Following on from Friday’s story, MoM delves deeper into the DNA of the latest addition to Gordon & MacPhail’s Private Collection: two ‘twin’ whiskies, the “oldest Longmorn single malts ever released”, selected by identical twin brothers Stuart and Richard Urquhart.

The final instalment of the ‘Private Collection’ range – which comprises four rare single cask bottlings, each chosen by an Urquhart family member* – sees the release of not one but two supremely delicious drams, chosen by Stuart Urquhart, Gordon & MacPhail’s associate director of whisky supply, and his twin brother Richard, the company’s international sales manager for Asia & Americas.

“In the case of our whiskies, and indeed Richard and Stuart, they were born together and grew up side by side,” Stephen Rankin, Gordon & MacPhail’s director of prestige, fourth generation member of the Urquhart family (and himself a father of twins), explained at a launch event at Corrigan’s, Mayfair.

The whiskies were laid down to mature in first fill Sherry hogsheads by the twins’ grandfather George Urquhart back in 1961**. Same new make, same fill date, same cask type. The *only* difference between the two bottlings is that Richard’s whisky was aged in European oak, and Stuart’s matured in American oak.

LongmornSpot the difference

It’s a given that different casks impart different flavours. No one expects whisky aged in a former PX cask to taste similar to one rested in an ex-bourbon barrel. But could changing the oak variety alone meaningfully impact the flavour of Gordon & MacPhail’s twin spirits?

Nature vs nurture

Gordon & MacPhail enlisted the expertise of Professor David Purdie, a fellow of the Royal College of Physicians, to explore how environment influences character in humans. As you’ll already know, the identical twin is a very unusual kind of twin birth. Just one in 250 births are identical twins.

Gordon MacPhailStuart and Richard Urquhart!

Much of the scientific research that exists today was performed many years ago with twins who were separated at birth and raised in different families. This is crucial, because it “allows us to differentiate between nature and nurture,” Professor Purdie explains.

“Nature is the DNA we all inherit from our parents. But the other part of our inheritance is also nurture, that is, our environment. And if twins are born together, as they always are, and then separated, they grow up in different environments. That’s exactly what Gordon & MacPhail has done with these whiskies.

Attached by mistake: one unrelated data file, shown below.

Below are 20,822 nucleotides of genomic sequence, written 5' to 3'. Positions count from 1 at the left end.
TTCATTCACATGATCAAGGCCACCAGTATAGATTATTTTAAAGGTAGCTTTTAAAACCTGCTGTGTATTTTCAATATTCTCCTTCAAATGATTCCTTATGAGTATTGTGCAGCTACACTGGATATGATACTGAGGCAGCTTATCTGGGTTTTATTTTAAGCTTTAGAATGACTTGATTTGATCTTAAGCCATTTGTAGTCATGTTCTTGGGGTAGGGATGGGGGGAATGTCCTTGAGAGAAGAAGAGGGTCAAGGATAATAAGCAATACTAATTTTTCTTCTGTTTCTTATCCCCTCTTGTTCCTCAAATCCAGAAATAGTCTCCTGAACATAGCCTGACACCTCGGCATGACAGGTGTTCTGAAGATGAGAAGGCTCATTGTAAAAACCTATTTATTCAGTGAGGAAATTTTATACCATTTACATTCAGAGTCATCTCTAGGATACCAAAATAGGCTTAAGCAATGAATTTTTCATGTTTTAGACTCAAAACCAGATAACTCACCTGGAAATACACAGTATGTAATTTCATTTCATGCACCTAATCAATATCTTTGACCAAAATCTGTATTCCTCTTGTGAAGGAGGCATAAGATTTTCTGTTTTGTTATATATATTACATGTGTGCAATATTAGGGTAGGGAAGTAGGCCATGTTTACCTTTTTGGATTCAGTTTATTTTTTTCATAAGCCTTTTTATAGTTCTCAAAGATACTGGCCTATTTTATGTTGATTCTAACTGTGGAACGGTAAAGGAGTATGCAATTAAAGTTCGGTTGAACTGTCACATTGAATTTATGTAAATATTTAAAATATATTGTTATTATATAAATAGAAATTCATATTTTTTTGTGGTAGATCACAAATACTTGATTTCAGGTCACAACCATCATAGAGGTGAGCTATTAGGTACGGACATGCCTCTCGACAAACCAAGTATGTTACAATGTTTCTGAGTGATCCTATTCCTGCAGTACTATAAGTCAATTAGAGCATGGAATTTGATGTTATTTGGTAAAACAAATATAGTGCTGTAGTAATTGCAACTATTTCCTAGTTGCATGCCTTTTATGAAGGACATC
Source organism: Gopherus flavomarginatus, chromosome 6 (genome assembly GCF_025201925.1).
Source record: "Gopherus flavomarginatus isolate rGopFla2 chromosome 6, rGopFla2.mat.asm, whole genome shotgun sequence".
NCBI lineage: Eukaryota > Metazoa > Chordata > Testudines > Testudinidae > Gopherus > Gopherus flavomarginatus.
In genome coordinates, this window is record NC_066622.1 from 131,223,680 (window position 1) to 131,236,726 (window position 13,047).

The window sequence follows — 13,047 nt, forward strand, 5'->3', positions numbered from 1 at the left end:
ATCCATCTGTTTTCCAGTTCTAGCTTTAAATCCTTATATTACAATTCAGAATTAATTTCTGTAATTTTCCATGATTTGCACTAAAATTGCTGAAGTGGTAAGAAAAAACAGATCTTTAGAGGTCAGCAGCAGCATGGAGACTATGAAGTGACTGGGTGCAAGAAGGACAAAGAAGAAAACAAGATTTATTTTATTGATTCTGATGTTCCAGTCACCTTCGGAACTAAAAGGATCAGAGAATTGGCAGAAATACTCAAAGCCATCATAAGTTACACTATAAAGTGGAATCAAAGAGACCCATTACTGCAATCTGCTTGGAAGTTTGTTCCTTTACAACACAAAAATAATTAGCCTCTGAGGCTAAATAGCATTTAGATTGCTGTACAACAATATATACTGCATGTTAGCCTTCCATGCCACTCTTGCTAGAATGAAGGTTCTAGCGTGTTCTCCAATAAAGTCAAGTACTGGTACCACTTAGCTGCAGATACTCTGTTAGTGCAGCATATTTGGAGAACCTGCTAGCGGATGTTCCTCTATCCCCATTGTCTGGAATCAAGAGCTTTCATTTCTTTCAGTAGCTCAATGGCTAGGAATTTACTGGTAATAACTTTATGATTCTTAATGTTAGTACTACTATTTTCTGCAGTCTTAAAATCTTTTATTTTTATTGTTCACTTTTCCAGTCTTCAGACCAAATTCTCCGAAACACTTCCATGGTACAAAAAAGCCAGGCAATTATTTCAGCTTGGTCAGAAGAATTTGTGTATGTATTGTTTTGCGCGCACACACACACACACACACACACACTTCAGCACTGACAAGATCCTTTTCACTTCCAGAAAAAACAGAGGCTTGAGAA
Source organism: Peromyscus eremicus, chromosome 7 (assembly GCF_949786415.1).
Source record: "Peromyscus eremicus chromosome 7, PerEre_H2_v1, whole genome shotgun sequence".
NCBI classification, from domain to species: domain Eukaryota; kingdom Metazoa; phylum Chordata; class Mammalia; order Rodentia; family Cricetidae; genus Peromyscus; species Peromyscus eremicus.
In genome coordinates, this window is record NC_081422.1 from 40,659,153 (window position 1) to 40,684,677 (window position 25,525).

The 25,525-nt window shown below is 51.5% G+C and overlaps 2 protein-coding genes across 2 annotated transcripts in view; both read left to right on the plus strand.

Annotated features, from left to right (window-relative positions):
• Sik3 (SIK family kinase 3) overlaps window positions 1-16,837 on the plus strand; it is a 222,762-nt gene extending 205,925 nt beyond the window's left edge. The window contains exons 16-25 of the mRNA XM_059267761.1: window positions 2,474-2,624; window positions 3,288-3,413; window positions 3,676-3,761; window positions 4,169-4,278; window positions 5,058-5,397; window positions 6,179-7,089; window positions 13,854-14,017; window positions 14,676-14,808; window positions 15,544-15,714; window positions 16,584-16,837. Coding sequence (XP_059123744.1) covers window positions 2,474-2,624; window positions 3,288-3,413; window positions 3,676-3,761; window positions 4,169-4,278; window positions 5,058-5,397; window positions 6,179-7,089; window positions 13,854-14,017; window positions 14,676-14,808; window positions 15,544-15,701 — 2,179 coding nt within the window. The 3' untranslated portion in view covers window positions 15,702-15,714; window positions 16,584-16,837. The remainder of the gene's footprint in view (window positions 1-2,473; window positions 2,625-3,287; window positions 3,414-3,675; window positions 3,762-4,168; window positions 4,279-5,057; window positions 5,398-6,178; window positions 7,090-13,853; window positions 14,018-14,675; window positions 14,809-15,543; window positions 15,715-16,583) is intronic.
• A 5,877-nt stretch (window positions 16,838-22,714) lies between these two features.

“They were casked together – at the same time – but separately in the sense that the casks in which they matured, one was of American oak and one was of European oak. Gordon & MacPhail has produced this marvellous pair of identical twins, identical in genetics but different in environment.”

Consider the tale of the “Jim Twins” – so-called because they were both named James or ‘Jim’ – who were given up for adoption at birth and reunited some 40 years on.

“These two gentlemen met 40 years later, and when they started comparing notes they discovered the most incredible thing,” says Rankin. “They both ended up with the same grades at school, they both had dogs when they were young and they gave the dog the same name. When they left school, they both went into the same profession.”

It gets weirder. Both Jims married, and their wives shared the same name. When they divorced those ladies and married again, their second wives shared the same name. They had a son each, both called James Alan. (The only difference being the spelling: one was Alan, the other Allan).

“They both liked the same kind of beer, they both smoked the same brand of cigarettes,” continues Rankin. “They both went to the Florida on their holidays. They had never, ever met.” Despite growing up in completely different environments, nature prevailed.

In the case of Gordon & MacPhail’s twin casks, selected by the Urquhart twins, would nature or nurture take the lead? As it turns out, a little change can go a long way.

Gordon MacPhailThe twins present the whiskies

Those 57 years apart have had a remarkable effect on the colour, aroma, palate and even ABV of those two twin whiskies. Richard’s European oak-matured whisky is a glossy mahogany colour; the nose is thick with rum, chocolate and stone fruit, whereas Stuart’s American oak-aged bottling is lighter in colour, with aromas of charred oak, orange and almond.

On the palate, the former is rich with coffee, marzipan, chilli spice and dark chocolate, while the latter offers black cherry, raspberry, and vanilla. Both single malts have been bottled at cask strength – European Oak Cask 508 at 45% ABV, and American Oak Cask 512 at 40.8% ABV.

“For much of our lives, Stuart and I have shared similar environments, growing up together and sailing competitively as a team, as well as working under the same roof,” Richard observed. “However, as we’ve matured it’s intriguing to see how our individual characters, much like the whiskies, have differed.”

LinkwoodTwins, but individuals at the same time

Just 97 sets of twin decanters are available worldwide, with a recommended sales price of £30,000. Pricey, sure, but an interesting insight into wood maturation. Plus, if you’ve got a twin, that’s £15,000 each.

*The first was a certain wartime cask (Private Collection Glenlivet 1943), while the second was a 1956 vintage Linkwood.

**Within two weeks of American president John F. Kennedy starting his presidency, as rare whisky specialist Jonny McCormick explains. The whiskies come with a book penned by McCormick filled with other fascinating historical tidbits, as well as a personally signed certificate of authenticity from each brother.